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Peter A. Bieniek, Uma S. Bhatt, Donald A. Walker, Martha K. Raynolds, Josefino C. Comiso, Howard E. Epstein, Jorge E. Pinzon, Compton J. Tucker, Richard L. Thoman, Huy Tran, Nicole Mölders, Michael Steele, Jinlun Zhang, and Wendy Ermold

atmospheric boundary layer models ( Janjić 2002 ) were used. The exchange of heat, matter, and momentum at the surface–atmosphere interface were described by the unified Noah land surface scheme ( Tewari et al. 2004 ). Boundary forcing and initialization data were provided by the National Centers for Environmental Prediction global final analysis and the WRF Model was initialized every 5 days. A reference simulation was run over the June–July 2010 period (the year was randomly selected), and a positive 3

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Sarah E. Perkins

model’s performance may differ depending on the user’s needs. Figure 2. Standardized metrics for (top) T max , (middle) T min , and (bottom) Pr for each CMIP3 GCM. Each metric in Table 2 was calculated per model against each reanalysis dataset for each grid box, averaged for the region, and standardized with respect to all other models for the metric in question. Black dots represent the average standardized metric per model, per variable. Table 3. The ranks and absolute standardized scores for

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Kyle C. McDonald, John S. Kimball, Eni Njoku, Reiner Zimmermann, and Maosheng Zhao

et al. 1996 ) evaluated the range of interannual variability of boreal forest growing season length and associated impacts on carbon and water fluxes and found that earlier spring thaws led to significant increases in simulated net carbon uptake. Soil temperature simulations from 1976 to 1996 for boreal forest stands show 6–7-week ranges in the timing of snowmelt and soil thaw at 3 cm, equivalent to a year-to-year change in growing season length of 30%. At the Boreal Ecosystem–Atmosphere Study

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Dev Niyogi, Elin M. Jacobs, Xing Liu, Anil Kumar, Larry Biehl, and P. Suresh C. Rao

1. Introduction Soil water storage and soil temperature are important components of land–atmosphere interactions and critical variables in research fields such as hydrology, ecology, meteorology, and agriculture ( Xia et al. 2013 ; Robock et al. 1998 ; Entekhabi et al. 2010 ; Seneviratne et al. 2010 ; Ochsner et al. 2013 ). Climate change and related changes in soil temperature and soil water content is likely to bring alterations to agricultural systems in terms of crop productivity, crop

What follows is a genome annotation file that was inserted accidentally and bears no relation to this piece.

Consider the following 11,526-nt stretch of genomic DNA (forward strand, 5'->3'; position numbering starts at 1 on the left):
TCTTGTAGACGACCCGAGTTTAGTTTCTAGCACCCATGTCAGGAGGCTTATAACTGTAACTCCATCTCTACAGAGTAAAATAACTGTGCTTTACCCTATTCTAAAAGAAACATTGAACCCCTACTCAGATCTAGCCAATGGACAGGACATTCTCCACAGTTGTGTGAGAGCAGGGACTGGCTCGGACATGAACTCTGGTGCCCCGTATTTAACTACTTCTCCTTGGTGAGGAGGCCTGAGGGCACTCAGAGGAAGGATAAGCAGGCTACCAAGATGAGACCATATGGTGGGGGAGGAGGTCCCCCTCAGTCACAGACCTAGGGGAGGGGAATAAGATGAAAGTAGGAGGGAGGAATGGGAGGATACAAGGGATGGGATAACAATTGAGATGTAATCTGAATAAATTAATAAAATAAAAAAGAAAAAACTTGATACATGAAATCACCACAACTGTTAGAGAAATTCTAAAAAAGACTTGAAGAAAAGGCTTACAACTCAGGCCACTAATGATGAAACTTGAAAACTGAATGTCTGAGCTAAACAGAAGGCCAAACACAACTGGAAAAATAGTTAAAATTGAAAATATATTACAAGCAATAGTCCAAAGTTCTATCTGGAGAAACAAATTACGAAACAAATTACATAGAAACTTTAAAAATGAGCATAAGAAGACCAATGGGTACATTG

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E. T. A. Mitchard, S. S. Saatchi, F. F. Gerard, S. L. Lewis, and P. Meir

areas near the Djerem River in the north to middle of the Mbam Djerem National Park (see Figure 1 ). Seven of these transects ran from forest to savanna, with one entirely in forest. All trees with a diameter at 1.3 m [diameter at breast height (DBH)] greater than 5 cm had their diameter, height, canopy dimensions (distance from trunk to outermost leaf measured for all four compass points), and species identity recorded. A total of 1009 trees, representing 79 species from 33 families, were measured

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John W. Recha, Johannes Lehmann, M. Todd Walter, Alice Pell, Louis Verchot, and Mark Johnson

, 28 , 1333 – 1341 . Giertz , S. , B. Junge , and B. Diekkruger , 2005 : Assessing the effects of land use change on soil physical properties and hydrological processes in the sub-humid tropical environment of West Africa . Phys. Chem. Earth , 30 , 485 – 496 . Gilmour , D. A. , M. Bonell , and D. S. Cassells , 1987 : The effects of forestation on soil hydraulic properties in the Middle Hills of Nepal: A preliminary assessment . Mt. Res. Dev. , 7 , 239 – 249 . Glenday , J

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Robert Paul d'Entremont and Gary B. Gustafson

development (GOES, Meteosat, and GMS) have imaging sensors with a common visible and thermal infrared channel (refer to Table 1 ). As such all of the time-differencing cloud tests discussed thus far can be equally applied to data collected by any of them. The GOES-Next series of satellites introduces additional imager channels over Meteosat and GMS that have potential for significantly improving stationary low-cloud detection capabilities, especially at night. Most notably a middle-wavelength infrared

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Ted C. Eckmann, Christopher J. Still, Dar A. Roberts, and Joel C. Michaelsen

course of its fire season ( Korontzi 2005 ), and existing approaches to modeling fire emissions have not adequately accounted for seasonal variations in combustion completeness (e.g., Duncan et al. 2003 ; Ito and Penner 2004 ; van der Werf et al. 2004 ), which is a function of fire temperature ( Palacios-Orueta et al. 2005 ). Thus, the three MODIS scenes chosen for this demonstration were selected to be representative of early, middle, and late stages in southern Africa’s fire season to examine

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